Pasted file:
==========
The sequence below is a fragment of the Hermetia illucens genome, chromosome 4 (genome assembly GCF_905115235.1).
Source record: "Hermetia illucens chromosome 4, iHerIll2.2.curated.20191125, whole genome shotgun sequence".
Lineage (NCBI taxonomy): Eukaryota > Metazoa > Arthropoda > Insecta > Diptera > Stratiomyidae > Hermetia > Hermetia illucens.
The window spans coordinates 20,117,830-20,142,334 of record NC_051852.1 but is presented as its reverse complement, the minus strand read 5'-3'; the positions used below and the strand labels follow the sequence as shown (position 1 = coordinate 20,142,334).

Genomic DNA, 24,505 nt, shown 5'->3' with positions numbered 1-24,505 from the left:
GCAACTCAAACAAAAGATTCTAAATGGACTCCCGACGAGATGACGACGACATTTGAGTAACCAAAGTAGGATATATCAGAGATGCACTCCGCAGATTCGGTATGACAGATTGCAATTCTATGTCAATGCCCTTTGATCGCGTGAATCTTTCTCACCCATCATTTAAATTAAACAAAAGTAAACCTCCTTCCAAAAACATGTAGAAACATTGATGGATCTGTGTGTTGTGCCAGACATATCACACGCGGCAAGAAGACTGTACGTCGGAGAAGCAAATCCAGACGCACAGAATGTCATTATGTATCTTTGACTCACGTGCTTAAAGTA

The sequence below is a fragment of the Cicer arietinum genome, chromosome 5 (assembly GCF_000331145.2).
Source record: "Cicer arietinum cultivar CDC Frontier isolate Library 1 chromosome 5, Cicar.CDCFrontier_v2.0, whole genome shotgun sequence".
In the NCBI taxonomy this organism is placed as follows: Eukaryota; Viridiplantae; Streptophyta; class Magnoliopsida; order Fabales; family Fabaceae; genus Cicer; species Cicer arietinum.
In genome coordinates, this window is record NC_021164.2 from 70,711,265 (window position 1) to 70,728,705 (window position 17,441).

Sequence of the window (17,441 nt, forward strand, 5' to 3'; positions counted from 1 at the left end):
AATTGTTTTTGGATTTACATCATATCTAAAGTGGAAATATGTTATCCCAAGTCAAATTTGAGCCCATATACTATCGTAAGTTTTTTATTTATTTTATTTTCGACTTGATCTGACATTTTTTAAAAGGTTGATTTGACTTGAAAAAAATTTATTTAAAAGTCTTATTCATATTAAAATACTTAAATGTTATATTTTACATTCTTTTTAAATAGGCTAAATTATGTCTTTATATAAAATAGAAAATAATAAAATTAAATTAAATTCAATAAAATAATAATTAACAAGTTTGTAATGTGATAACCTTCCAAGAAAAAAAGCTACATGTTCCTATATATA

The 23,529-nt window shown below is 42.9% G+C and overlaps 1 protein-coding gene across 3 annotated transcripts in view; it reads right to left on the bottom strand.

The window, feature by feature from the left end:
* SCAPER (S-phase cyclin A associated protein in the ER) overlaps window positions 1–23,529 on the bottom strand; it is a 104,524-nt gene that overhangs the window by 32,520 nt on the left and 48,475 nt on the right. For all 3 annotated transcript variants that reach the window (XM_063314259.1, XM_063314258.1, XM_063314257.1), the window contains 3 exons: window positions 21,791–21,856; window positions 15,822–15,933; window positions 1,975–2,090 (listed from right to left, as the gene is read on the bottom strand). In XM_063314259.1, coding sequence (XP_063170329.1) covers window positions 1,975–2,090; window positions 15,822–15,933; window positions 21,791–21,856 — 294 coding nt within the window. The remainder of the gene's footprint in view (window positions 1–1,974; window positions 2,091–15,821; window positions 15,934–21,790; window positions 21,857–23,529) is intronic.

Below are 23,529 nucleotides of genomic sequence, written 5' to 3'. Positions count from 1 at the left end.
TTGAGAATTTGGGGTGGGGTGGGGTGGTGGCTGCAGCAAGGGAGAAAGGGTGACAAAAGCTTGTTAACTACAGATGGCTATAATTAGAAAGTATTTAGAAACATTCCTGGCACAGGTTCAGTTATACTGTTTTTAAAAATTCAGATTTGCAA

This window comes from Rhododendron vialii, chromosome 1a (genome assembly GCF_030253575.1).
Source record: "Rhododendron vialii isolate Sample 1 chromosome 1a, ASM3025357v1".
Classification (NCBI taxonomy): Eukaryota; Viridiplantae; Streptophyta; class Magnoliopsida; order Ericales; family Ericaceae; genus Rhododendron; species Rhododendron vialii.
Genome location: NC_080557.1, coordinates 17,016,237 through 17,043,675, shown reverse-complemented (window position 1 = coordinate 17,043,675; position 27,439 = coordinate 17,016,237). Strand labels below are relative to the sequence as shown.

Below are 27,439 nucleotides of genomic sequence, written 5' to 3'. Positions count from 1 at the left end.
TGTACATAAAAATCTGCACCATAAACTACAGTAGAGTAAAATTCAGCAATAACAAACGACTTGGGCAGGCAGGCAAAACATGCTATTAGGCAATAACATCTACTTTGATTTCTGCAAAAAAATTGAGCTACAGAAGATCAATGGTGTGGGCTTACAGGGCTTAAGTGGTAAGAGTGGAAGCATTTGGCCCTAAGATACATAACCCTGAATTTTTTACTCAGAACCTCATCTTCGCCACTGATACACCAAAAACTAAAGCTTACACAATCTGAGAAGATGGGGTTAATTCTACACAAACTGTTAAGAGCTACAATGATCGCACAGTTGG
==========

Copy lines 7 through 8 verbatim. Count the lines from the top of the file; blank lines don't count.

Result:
The sequence below is a fragment of the Cicer arietinum genome, chromosome 5 (assembly GCF_000331145.2).
Source record: "Cicer arietinum cultivar CDC Frontier isolate Library 1 chromosome 5, Cicar.CDCFrontier_v2.0, whole genome shotgun sequence".